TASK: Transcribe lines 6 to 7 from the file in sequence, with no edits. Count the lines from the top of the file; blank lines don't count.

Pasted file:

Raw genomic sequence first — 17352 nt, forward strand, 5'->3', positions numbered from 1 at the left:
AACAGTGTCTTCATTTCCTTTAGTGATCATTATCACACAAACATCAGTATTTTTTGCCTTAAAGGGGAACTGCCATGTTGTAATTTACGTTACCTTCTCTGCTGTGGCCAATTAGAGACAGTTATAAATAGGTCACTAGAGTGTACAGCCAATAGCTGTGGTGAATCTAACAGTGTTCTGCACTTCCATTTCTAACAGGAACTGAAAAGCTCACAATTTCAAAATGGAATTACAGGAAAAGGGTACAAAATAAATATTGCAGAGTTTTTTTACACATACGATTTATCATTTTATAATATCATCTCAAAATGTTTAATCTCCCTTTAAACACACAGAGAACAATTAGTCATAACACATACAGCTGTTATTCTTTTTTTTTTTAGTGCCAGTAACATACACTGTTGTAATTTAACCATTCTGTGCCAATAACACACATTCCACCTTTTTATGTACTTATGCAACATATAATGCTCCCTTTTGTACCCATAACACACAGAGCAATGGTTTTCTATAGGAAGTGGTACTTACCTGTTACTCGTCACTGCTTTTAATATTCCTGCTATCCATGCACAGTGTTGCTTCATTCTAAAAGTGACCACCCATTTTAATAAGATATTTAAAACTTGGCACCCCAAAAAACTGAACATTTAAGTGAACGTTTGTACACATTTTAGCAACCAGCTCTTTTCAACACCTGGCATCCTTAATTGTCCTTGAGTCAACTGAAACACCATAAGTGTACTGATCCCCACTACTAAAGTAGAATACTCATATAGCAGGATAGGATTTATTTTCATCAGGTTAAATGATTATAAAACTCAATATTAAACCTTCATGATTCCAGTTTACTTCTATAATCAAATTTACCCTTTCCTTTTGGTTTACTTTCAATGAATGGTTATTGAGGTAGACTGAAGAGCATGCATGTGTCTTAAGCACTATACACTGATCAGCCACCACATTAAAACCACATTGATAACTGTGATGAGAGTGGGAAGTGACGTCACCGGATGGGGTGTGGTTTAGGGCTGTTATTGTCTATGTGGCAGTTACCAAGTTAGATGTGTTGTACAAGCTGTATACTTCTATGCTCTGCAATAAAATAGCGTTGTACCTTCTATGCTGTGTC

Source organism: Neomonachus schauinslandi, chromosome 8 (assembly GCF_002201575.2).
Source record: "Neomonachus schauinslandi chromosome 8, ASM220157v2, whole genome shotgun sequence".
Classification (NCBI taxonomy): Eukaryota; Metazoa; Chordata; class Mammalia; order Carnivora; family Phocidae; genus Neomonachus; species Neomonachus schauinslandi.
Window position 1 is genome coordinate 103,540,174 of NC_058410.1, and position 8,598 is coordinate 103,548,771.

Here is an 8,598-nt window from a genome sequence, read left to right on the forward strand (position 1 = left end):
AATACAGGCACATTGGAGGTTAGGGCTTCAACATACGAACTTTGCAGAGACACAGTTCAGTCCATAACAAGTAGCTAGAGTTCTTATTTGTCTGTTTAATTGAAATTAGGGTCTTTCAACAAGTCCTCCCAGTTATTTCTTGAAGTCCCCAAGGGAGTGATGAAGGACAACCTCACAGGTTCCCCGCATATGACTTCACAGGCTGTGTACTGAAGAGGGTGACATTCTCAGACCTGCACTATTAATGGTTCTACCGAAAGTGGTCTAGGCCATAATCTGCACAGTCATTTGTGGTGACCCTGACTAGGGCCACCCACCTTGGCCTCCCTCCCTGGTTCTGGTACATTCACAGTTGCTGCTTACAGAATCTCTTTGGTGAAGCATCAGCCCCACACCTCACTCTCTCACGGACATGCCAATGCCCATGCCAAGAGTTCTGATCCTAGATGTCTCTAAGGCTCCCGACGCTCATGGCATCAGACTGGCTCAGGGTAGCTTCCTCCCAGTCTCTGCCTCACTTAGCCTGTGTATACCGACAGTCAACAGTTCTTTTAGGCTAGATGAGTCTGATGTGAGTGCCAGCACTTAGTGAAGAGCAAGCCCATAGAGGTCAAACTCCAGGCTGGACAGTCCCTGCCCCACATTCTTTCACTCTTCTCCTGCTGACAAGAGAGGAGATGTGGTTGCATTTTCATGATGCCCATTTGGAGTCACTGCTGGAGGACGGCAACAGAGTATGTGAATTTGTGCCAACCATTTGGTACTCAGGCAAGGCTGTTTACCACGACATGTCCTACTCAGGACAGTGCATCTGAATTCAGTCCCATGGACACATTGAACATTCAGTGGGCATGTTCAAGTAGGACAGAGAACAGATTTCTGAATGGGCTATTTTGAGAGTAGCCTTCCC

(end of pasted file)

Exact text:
Window position 1 is genome coordinate 103,540,174 of NC_058410.1, and position 8,598 is coordinate 103,548,771.

Here is an 8,598-nt window from a genome sequence, read left to right on the forward strand (position 1 = left end):